Set times when you use your willpower for work and other times when you use it for your personal goals (e.g. exercise and healthy diet).
For example, during working hours when you need to focus on work, use your willpower only for this task. Determine what foods you should strategically have to support your mental performance (if you have a job where you need to think a lot or need to be polite to other people). Don’t try to diet hard and starve yourself while performing challenging tasks, as both depletes willpower.
Schedule more challenging tasks for the morning and easier, fun-type of tasks for the evening. It will help you reduce food cravings in the evening, when your self-control is depleted anyway.
In the evening, you can make your diet compliance to your major willpower task. Focus on staying on track with your diet. Spend evenings doing things you enjoy and that don’t require lots of willpower, like reading a book, watching TV, surfing on the internet, hanging out on social media, etc., which distract you from thinking about food all the time.
Tip: If you want to lose weight, and use social media as a relaxation tool, it may be a good idea to unfollow all the people who constantly post food porn.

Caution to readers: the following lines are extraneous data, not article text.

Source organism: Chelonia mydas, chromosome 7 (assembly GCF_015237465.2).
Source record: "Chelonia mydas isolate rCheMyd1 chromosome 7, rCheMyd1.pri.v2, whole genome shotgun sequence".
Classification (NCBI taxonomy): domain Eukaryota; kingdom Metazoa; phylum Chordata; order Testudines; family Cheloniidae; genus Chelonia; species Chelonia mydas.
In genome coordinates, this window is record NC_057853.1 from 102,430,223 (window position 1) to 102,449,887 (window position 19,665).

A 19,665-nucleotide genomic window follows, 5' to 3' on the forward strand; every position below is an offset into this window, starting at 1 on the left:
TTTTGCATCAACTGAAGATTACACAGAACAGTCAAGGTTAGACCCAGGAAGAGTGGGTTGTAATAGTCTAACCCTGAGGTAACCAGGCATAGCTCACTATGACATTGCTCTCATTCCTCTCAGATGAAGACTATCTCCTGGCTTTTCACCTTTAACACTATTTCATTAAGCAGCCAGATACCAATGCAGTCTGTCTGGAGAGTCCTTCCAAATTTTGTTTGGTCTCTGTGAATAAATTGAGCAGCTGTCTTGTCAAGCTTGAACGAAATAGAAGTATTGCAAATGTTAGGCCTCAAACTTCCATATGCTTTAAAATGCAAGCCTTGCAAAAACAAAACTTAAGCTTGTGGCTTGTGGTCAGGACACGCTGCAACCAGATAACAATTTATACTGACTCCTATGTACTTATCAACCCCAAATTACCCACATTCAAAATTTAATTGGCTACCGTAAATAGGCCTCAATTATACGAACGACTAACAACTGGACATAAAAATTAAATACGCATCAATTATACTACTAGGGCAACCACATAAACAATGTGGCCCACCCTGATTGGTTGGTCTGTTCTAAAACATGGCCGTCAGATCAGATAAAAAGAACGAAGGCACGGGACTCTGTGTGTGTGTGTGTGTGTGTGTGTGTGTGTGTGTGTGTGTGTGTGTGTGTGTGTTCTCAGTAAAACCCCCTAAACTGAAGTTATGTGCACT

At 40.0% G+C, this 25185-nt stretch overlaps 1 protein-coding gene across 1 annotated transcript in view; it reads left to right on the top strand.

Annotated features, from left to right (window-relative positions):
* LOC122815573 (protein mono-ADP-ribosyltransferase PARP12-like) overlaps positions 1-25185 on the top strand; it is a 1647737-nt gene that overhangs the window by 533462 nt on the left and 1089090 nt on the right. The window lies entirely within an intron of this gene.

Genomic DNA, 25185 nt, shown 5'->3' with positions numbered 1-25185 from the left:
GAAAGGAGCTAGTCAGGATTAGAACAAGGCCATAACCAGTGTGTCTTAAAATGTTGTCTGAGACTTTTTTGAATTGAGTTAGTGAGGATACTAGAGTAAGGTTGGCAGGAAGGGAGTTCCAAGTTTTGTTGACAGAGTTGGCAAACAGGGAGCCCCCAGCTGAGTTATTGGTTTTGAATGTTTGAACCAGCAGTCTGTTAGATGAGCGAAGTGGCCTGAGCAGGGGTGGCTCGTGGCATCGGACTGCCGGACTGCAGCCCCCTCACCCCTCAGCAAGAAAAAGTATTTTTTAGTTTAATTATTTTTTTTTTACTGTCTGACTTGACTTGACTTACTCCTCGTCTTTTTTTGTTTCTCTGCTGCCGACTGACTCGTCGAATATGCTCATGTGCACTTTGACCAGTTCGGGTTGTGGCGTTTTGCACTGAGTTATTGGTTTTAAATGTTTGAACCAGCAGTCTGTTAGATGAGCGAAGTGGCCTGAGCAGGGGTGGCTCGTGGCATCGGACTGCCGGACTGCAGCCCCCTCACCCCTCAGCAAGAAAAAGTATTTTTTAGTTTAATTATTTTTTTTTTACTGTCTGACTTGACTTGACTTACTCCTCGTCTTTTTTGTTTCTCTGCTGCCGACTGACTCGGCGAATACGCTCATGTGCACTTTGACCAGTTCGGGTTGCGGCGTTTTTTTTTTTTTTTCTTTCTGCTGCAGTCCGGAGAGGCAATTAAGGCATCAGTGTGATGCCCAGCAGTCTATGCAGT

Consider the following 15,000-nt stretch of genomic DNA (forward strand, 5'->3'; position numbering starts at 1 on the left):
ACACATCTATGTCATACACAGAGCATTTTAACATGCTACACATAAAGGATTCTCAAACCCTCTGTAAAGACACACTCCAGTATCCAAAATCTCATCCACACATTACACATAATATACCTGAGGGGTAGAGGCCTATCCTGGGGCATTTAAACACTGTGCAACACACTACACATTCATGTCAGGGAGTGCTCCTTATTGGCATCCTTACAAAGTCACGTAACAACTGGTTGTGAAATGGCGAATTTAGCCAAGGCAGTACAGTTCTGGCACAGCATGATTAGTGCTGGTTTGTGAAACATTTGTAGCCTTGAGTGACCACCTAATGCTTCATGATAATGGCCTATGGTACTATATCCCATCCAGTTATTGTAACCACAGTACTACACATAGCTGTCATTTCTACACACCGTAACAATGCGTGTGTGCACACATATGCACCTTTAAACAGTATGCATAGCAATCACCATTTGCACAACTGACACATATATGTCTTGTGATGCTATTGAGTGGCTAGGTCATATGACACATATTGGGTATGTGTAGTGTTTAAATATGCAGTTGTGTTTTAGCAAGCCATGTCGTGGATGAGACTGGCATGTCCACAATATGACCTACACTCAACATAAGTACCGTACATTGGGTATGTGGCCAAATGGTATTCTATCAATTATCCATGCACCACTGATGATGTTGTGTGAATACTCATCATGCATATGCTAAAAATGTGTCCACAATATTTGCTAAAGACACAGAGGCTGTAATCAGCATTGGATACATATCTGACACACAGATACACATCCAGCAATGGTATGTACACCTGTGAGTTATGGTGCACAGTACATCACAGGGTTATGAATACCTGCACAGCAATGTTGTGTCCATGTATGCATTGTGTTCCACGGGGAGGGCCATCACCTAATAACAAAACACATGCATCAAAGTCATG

Set rules and routines
There are several steps for willpower. One of them is setting rules. Rules are important. Without rules you don’t know what to do and what to follow. NOT having a plan is nightmare for your willpower. Making unnecessary decisions every day depletes willpower that could be used for more important tasks. The more willpower you waste on trivial stuff, the less willpower you have for work and living a healthy lifestyle.
Why not pre-determine what you eat for breakfast every day? Why should you waste your willpower early in the morning by thinking: should I have pancakes for breakfast, or rather cereal, or toast…but what should I put on my toast?
Or even worse, you decide to grab your breakfast on the way to work and get to a place that has dozens of different options that overwhelm you and put you in a state of analysis-paralysis: What option has the better macros? What has more protein? What is healthier? What will keep me full for longer?....
This depletes some of your willpower even before starting the working day. Routines, limited options and restrictions make success in life so much easier.
Many people ask me whether being vegan is hard because I have only limited options available when I go out for meals. No, definitely not. Being vegan makes everything so much easier for me, because I don’t need to waste my willpower deciding which of the dozens of dishes I should choose for dinner.
How to fuel your willpower
Why do we care so much about fuelling our workouts and getting our post-workout nutrition right, but disregard the importance of fuelling our self-control and willpower, which is the basis for achieving our goals?
Build in strategic, willpower-replenishing meals during the working day, rather than trying to push through. If you try to push through, then the chances are higher that you will eventually give in to cravings because a long, annoying meeting depleted your willpower.